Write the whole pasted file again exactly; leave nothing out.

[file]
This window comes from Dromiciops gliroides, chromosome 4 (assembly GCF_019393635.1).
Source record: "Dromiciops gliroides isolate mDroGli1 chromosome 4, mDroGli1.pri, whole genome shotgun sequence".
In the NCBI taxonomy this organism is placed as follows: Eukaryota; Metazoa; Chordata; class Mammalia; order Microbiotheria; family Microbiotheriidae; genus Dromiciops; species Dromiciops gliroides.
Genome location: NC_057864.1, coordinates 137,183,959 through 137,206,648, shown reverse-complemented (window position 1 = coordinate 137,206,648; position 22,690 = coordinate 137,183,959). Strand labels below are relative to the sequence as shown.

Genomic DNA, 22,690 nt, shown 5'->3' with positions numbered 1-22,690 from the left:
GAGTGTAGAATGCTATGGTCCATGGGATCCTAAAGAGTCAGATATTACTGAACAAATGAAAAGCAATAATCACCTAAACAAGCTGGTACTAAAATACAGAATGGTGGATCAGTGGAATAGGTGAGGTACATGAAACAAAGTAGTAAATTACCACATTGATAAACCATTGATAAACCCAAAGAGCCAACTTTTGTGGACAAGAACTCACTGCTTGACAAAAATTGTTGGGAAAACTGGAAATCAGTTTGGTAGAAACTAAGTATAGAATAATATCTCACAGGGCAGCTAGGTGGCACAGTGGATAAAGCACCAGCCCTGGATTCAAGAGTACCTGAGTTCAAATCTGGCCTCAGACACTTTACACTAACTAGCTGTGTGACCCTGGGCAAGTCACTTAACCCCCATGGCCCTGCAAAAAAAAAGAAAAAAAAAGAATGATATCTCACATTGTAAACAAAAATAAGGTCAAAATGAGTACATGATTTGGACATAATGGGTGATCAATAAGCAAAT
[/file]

This window comes from Dromiciops gliroides, chromosome 4 (assembly GCF_019393635.1).
Source record: "Dromiciops gliroides isolate mDroGli1 chromosome 4, mDroGli1.pri, whole genome shotgun sequence".
In the NCBI taxonomy this organism is placed as follows: Eukaryota; Metazoa; Chordata; class Mammalia; order Microbiotheria; family Microbiotheriidae; genus Dromiciops; species Dromiciops gliroides.
Genome location: NC_057864.1, coordinates 137,183,959 through 137,206,648, shown reverse-complemented (window position 1 = coordinate 137,206,648; position 22,690 = coordinate 137,183,959). Strand labels below are relative to the sequence as shown.

Genomic DNA, 22,690 nt, shown 5'->3' with positions numbered 1-22,690 from the left:
GAGTGTAGAATGCTATGGTCCATGGGATCCTAAAGAGTCAGATATTACTGAACAAATGAAAAGCAATAATCACCTAAACAAGCTGGTACTAAAATACAGAATGGTGGATCAGTGGAATAGGTGAGGTACATGAAACAAAGTAGTAAATTACCACATTGATAAACCATTGATAAACCCAAAGAGCCAACTTTTGTGGACAAGAACTCACTGCTTGACAAAAATTGTTGGGAAAACTGGAAATCAGTTTGGTAGAAACTAAGTATAGAATAATATCTCACAGGGCAGCTAGGTGGCACAGTGGATAAAGCACCAGCCCTGGATTCAAGAGTACCTGAGTTCAAATCTGGCCTCAGACACTTTACACTAACTAGCTGTGTGACCCTGGGCAAGTCACTTAACCCCCATGGCCCTGCAAAAAAAAAGAAAAAAAAAGAATGATATCTCACATTGTAAACAAAAATAAGGTCAAAATGAGTACATGATTTGGACATAATGGGTGATCAATAAGCAAAT